Local WWII vet recalls Pearl Harbor attack

December 7, 2010 5:02:44 PM PST
In remembrance of Pearl Harbor, we have a Houston man's story of Pearl Harbor, the fighting that followed and his sacrifice. There are so many stories you can tell about today's history -- and so many stories that disappear every day.

Before they do, we look back 69 years ago to see how an attack thousands of miles away pushed a Texas family to the front lines.

"That's where I belonged, I felt like it's our country, and it looked like we were going to have a hard time, and we did," World War II veteran Tracy Lawrence said.

Lawrence, now 93, remembers the moment he heard the radio reports about the attack on Pearl Harbor 69 years ago. He decided at that instant to sign up.

"After they started the war on Sunday, I was down on Monday to sign up for the Navy. You know, I was concerned. I loved my country." Lawrence said.

"When I got to Pearl Harbor, it was a sad situation," he said.

There were eight battleships in the harbor and all were damaged.

"It made you want to do more, what you could, in the service rather than to see the damage had been done," Lawrence said.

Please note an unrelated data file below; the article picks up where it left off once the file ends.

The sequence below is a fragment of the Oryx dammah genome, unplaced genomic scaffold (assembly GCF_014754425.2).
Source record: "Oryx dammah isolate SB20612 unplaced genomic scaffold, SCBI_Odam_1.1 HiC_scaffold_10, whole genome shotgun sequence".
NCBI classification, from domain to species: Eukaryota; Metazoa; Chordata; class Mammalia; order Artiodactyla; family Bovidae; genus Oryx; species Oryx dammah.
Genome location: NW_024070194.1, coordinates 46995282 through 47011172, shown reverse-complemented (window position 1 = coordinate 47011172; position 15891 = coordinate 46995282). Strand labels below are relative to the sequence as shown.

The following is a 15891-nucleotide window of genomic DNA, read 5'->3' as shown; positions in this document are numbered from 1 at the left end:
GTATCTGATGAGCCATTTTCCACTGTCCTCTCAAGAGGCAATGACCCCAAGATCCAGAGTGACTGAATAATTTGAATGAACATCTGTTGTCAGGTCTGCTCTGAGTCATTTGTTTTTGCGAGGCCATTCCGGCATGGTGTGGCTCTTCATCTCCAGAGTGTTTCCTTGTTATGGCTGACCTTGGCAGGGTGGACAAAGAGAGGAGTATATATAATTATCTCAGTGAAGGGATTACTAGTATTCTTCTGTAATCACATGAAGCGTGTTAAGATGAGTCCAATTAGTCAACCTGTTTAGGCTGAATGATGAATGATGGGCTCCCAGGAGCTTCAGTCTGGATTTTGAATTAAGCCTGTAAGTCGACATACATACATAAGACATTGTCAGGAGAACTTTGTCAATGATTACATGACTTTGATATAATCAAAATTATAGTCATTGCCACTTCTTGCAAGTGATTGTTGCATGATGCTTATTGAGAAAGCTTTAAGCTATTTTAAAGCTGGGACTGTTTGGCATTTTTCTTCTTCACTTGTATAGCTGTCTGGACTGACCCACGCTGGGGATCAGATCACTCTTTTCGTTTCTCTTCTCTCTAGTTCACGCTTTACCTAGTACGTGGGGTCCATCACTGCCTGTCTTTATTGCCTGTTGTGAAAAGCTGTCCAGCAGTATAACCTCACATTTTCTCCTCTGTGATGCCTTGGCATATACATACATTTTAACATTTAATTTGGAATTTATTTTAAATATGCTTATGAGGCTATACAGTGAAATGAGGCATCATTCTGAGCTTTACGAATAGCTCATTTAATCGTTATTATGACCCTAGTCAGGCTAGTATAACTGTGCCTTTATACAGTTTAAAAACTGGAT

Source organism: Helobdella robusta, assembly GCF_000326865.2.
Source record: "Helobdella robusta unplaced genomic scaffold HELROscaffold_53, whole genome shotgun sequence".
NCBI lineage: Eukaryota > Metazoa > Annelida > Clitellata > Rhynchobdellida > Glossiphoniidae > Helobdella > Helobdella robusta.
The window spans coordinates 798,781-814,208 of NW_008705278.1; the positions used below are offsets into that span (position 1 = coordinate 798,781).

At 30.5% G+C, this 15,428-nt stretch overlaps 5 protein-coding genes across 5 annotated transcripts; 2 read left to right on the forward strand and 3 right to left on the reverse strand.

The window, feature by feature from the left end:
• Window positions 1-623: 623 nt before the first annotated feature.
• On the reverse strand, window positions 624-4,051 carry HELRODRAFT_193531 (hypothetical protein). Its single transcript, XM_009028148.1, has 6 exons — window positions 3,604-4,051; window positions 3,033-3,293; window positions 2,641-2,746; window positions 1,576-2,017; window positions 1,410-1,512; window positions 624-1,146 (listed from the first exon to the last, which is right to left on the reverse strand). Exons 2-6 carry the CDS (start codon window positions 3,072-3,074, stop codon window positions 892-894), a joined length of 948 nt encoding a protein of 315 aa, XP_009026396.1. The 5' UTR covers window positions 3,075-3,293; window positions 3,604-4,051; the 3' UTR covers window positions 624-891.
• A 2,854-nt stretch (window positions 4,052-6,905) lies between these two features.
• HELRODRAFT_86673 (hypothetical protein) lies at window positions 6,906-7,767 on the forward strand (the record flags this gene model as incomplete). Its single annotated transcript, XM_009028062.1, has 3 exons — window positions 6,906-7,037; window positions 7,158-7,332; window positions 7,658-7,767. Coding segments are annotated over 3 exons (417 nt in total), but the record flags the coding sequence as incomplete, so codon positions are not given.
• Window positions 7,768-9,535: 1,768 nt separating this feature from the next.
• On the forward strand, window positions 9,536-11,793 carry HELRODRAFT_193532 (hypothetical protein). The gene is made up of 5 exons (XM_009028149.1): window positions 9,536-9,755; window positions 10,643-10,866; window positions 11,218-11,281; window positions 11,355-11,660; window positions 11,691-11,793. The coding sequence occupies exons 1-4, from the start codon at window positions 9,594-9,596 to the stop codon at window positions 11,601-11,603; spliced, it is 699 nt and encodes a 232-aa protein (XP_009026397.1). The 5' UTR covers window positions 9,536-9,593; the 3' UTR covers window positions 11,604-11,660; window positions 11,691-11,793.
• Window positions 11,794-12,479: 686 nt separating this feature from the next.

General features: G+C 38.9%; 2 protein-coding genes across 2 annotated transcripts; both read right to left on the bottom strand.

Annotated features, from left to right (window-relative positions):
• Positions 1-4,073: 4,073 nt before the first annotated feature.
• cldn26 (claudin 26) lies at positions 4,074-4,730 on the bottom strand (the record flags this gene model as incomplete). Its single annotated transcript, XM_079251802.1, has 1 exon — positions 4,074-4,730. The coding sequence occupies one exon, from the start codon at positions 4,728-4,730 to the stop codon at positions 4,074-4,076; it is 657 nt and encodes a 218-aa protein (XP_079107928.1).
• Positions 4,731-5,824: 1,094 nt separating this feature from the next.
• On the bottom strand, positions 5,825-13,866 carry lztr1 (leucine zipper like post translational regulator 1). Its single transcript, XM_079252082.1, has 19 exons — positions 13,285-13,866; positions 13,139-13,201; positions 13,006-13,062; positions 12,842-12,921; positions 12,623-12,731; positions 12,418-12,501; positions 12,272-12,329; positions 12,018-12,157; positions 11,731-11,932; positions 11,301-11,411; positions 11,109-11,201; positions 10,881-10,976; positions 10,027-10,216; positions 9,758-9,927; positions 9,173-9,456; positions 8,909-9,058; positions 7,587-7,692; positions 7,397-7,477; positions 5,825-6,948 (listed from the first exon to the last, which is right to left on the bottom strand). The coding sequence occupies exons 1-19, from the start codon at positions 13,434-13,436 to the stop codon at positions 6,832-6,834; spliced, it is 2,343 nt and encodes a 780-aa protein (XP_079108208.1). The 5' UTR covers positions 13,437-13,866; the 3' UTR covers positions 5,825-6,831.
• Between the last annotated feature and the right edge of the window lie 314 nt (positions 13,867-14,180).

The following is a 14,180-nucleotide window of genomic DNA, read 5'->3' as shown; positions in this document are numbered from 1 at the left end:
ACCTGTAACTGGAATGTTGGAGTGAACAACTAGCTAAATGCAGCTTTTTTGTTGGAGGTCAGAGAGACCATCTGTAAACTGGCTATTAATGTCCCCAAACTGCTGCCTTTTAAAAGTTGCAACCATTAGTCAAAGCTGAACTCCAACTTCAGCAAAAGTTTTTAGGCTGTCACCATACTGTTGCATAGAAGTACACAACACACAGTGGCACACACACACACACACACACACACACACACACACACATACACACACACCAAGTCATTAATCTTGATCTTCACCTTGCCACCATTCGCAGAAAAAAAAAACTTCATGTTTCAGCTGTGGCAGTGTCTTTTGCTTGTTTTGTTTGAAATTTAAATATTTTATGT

Lawrence was the first of four brothers to serve at the same time in World War II. He and another brother were in the Navy, while the other two served in the Marines.

It was a record of service that, he says, made his parents back home in east Texas sick.

"They were worried to death about us all the time. They suffered more than we did," Lawrence said.

They all came home. Lawrence was one of 16 million Americans who served in World War II.

He and his brothers spent most of their time in the Pacific. There's no statue to this family. No books were written about them. They served because that is what young men did in the 1940s.

Today they're mostly gone.

"I seldom ever see one. I don't know where any of them are. Most all of them are passed on," Lawrence said.

Now Lawrence and his wife of 63 years live at the Buckingham in west Houston and they're surrounded by memories of service seldom mentioned but he hopes never forgotten.

"We pretty well had a bad war to fight there for a while," he said. "It took everybody to get in the service and help out."

Lawrence wife's said back home near Carthage, there was just one man who didn't enlist. Sixteen million served in the war and less than 2 million now survive.

In 20, years the VA estimates they'll almost all be gone because 748 World War II vets die every day nationwide -- almost 50 every day in Texas alone.


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